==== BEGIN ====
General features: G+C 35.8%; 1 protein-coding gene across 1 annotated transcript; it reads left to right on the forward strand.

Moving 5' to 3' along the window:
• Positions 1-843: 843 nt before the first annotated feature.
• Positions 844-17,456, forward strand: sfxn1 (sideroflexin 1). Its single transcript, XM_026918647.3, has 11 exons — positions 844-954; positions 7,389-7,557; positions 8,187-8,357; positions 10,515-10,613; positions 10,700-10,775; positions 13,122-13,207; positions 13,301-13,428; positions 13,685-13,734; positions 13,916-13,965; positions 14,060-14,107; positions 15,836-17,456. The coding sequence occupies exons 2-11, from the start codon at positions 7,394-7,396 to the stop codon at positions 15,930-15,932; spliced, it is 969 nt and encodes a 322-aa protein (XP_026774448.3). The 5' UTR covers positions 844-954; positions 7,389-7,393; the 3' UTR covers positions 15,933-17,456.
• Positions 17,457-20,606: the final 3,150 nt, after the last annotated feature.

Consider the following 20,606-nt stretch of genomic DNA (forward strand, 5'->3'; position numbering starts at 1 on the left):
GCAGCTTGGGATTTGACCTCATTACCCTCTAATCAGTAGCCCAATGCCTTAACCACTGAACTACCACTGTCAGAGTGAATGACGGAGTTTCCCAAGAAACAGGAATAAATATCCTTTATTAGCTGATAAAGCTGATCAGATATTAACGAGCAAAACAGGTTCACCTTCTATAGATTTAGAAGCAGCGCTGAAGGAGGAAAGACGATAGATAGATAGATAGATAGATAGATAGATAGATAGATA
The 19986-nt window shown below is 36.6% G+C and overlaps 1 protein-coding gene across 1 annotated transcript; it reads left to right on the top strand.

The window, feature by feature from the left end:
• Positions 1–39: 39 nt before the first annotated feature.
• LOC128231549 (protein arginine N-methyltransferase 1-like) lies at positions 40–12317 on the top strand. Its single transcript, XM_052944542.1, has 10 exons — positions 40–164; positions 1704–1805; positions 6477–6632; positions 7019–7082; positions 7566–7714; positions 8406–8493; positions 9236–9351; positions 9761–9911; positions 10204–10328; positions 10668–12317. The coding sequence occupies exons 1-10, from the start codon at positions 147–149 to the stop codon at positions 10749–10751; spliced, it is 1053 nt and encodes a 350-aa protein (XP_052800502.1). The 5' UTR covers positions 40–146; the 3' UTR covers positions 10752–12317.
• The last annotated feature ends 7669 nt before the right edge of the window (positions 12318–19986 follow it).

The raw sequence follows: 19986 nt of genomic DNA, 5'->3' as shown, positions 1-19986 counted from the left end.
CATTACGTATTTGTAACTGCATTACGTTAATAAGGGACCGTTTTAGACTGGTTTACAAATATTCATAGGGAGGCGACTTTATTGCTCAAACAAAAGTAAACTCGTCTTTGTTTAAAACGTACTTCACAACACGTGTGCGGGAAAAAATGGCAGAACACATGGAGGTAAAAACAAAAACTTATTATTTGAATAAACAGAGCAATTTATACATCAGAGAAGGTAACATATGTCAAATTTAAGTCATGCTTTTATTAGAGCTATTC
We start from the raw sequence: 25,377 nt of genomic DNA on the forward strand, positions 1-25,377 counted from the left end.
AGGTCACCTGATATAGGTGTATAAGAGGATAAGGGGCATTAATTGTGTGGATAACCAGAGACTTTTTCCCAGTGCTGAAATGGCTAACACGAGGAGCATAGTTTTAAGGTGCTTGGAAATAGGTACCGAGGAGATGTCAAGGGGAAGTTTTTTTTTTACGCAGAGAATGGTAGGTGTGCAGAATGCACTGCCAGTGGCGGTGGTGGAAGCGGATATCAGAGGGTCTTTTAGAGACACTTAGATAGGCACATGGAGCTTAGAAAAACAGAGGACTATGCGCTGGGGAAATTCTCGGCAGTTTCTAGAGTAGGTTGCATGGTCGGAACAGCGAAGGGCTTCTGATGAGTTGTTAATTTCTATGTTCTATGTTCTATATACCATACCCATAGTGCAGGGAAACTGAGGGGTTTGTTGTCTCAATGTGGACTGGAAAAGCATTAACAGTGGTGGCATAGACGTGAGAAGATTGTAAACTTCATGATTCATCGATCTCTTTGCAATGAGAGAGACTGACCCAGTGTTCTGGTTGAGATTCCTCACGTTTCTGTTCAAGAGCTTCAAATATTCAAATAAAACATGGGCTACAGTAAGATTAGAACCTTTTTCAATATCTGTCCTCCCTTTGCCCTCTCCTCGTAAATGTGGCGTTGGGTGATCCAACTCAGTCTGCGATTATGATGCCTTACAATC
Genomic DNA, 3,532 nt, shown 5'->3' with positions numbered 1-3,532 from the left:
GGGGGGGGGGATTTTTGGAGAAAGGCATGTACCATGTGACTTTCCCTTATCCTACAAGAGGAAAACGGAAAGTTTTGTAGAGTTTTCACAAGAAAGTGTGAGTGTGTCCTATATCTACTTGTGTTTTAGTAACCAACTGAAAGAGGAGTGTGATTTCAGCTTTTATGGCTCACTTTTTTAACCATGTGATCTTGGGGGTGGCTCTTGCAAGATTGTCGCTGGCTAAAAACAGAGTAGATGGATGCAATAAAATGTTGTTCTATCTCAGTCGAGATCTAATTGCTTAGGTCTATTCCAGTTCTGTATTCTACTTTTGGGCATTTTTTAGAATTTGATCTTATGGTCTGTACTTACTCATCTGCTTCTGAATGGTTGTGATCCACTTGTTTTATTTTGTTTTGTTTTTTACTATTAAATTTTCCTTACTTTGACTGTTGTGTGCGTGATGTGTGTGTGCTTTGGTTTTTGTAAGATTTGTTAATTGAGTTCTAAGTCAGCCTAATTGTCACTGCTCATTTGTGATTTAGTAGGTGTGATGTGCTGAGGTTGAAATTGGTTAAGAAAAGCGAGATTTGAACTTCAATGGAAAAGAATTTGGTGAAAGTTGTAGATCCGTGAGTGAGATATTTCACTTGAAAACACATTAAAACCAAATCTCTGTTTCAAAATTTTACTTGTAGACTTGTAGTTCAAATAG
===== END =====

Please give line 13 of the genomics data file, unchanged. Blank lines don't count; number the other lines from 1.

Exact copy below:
The raw sequence follows: 19986 nt of genomic DNA, 5'->3' as shown, positions 1-19986 counted from the left end.